The concept of ocean memory has nothing to do with homeopathy or other esoteric concepts but rather refers to the persistence of ocean conditions, which is measured by the year-to-year persistence of sea surface temperature anomalies. Now, a new study has found most of the ocean mass is steadily losing its important memory, and it’s all because of global warming.
It’s like the ocean is developing amnesia, says Hui Shi one of the researchers behind this new study.
Ocean memory is often used by researchers to predict ocean conditions. Compared to the fast changes that happen in the atmosphere, the ocean is much more persistent (it has a “memory”) and changes take a longer time to happen. But as we continue to spew our more and more gas emissions, this memory decline will become more evident — and more problematic.
The challenges of ocean memory
Ocean memory is related to the thickness of the uppermost layer of the ocean, known as the mixed layer, the researchers explained. Deeper mixed layers have more heat content, which gives more thermal inertia that translates into memory. However, the mixed layer is expected to become shallower because of global warming, leading to a reduced ocean memory.
“Other processes, such as changes in ocean currents, also contribute to changes in ocean memory, but the shoaling of the mixed layer depth and resulting memory decline happens in all regions of the globe, and this makes it an important factor to consider for future climate predictions,” Robert Jnglin Wills, co-author, said in a statement.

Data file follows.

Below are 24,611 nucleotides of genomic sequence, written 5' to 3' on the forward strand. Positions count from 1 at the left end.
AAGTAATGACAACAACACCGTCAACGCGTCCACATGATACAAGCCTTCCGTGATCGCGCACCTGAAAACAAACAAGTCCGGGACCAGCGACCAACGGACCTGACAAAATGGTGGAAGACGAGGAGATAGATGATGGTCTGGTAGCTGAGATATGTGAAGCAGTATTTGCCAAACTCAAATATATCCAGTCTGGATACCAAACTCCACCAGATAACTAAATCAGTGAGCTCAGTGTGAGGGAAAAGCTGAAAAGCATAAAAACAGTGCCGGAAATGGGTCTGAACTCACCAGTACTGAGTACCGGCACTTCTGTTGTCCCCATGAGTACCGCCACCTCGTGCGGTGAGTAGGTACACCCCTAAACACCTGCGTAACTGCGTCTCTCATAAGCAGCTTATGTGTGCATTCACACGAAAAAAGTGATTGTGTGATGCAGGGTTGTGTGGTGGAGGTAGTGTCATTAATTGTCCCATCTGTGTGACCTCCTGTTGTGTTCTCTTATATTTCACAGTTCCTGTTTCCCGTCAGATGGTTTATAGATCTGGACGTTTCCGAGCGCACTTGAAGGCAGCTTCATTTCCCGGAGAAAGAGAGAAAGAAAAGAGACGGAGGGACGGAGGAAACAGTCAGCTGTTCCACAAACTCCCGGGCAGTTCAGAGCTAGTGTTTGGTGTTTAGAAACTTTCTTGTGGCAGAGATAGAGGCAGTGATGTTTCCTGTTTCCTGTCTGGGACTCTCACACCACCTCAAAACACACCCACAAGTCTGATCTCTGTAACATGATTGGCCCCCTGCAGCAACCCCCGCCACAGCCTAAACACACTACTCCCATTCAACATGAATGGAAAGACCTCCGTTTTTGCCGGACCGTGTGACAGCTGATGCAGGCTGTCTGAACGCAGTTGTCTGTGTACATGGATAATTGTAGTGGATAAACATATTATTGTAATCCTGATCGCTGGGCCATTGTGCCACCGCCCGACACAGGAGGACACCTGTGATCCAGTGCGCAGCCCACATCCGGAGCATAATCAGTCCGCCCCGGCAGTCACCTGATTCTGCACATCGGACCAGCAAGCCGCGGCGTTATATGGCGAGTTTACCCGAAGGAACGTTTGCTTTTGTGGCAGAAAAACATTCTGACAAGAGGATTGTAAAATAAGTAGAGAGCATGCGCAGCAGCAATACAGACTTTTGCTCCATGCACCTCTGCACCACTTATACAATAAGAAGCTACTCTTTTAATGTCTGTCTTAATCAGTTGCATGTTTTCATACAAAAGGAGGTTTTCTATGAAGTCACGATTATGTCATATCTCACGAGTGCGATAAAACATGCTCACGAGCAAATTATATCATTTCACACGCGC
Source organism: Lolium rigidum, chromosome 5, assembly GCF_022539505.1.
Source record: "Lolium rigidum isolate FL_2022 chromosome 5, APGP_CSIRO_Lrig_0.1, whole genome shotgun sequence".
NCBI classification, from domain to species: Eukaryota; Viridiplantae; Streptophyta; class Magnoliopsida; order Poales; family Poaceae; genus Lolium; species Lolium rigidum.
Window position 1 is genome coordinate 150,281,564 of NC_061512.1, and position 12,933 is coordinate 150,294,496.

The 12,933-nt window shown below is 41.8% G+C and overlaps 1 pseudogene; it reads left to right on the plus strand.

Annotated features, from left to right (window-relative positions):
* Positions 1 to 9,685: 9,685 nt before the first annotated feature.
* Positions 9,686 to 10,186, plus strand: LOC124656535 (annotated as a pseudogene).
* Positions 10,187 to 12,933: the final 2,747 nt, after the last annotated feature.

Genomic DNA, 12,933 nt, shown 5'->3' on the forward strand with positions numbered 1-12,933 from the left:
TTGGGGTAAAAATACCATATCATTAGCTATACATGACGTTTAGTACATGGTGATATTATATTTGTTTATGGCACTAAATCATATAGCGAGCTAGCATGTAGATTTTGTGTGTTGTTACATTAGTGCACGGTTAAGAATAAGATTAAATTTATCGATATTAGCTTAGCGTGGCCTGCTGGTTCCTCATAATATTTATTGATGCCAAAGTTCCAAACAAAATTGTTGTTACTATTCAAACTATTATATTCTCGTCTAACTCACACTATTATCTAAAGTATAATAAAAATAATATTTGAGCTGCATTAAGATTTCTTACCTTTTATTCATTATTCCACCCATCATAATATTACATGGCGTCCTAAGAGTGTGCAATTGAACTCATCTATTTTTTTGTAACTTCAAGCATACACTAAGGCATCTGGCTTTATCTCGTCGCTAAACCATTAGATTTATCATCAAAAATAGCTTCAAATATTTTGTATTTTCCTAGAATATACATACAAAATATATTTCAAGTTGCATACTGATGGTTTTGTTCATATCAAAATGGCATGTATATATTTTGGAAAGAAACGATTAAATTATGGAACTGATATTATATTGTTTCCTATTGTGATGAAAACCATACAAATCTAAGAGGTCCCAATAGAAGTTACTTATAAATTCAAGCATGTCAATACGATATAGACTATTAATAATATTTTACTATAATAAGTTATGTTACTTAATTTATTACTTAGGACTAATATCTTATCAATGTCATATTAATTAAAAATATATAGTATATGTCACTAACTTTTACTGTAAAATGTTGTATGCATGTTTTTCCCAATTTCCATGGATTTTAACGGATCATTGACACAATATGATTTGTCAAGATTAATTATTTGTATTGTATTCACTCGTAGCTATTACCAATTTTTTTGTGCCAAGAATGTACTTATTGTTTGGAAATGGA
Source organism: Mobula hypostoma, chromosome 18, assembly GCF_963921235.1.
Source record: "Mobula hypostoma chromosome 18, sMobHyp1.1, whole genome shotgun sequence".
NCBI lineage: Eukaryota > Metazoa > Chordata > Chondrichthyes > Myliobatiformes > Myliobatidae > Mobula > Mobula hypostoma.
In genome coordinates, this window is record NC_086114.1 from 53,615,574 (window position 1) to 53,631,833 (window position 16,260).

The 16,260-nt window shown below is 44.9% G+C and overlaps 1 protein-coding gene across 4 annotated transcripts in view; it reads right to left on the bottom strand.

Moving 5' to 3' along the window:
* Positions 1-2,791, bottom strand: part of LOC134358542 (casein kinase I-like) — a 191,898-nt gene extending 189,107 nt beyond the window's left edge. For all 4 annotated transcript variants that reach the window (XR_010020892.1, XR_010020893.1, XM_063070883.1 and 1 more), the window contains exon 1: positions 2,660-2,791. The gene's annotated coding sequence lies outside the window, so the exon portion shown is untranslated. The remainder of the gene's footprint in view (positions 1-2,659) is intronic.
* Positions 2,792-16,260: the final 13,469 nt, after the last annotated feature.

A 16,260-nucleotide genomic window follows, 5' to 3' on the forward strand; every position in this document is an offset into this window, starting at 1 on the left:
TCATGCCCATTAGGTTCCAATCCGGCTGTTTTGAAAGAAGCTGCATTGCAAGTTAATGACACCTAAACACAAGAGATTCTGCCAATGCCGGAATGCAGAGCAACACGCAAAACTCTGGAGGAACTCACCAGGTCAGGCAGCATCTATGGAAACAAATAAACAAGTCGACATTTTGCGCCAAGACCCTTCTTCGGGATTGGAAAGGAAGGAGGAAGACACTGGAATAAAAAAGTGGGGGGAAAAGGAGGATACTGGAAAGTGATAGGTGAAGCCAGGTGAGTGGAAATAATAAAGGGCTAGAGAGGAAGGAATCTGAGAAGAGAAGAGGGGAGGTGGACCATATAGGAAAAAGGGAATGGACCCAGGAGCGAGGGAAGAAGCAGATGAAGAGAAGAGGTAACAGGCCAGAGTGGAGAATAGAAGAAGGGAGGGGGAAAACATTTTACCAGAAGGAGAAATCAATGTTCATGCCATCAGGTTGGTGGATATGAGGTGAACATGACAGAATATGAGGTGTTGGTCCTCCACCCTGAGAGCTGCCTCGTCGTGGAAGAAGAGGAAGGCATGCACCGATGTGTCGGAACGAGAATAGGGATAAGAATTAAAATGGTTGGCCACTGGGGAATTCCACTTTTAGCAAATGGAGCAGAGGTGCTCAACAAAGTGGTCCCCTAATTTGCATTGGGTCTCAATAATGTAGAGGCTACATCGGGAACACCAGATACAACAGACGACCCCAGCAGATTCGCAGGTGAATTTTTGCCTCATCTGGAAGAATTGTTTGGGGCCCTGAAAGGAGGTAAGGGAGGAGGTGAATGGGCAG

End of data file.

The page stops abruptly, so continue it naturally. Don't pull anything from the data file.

As well as declining the ocean’s memory, the fact that the mixed layer is becoming shallower also increases the random fluctuations of the sea surface temperature, the researchers found. This means that while the ocean won’t vary much from year to year in the future, the signals for predictions largely reduced, challenging the way marine ecosystems are managed.
Michael Jacox, a research scientist at NOAA Fisheries’ Southwest Fisheries Science Center in Monterey, California, and co-author of the research said there’s going to be less time to make a forecast because of the reduced ocean memory. This may challenge our ability to prepare for ocean change, such as marine heatwaves, which largely affect ecosystems, he added.
Reduced ocean memory can severely alter fisheries management, the researchers said. Stock assessments are done assuming a stable environment represented by the recent past. These could become inaccurate due to ocean memory loss and create the need for new ecosystem-based fisheries management schemes, such as real-time ocean monitoring.
But the list goes on. The researchers also said forecasting land-based impacts of temperature, precipitation, and extreme weather events can be affected by ocean memory loss because of their dependence on the persistence of sea surface temperature as a predictability source. Impacts on populations of biological resources are also expected.
“Reduced ocean memory together with increased random fluctuations suggest intrinsic changes in the system and new challenges in prediction under warming,” Fei-Fei Jin, an atmospheric sciences professor at the University of Hawai’i at Mānoa School of Ocean and Earth Science and Technology, and co-author of the research, said in a statement.
The study was published in the journal Science Advances.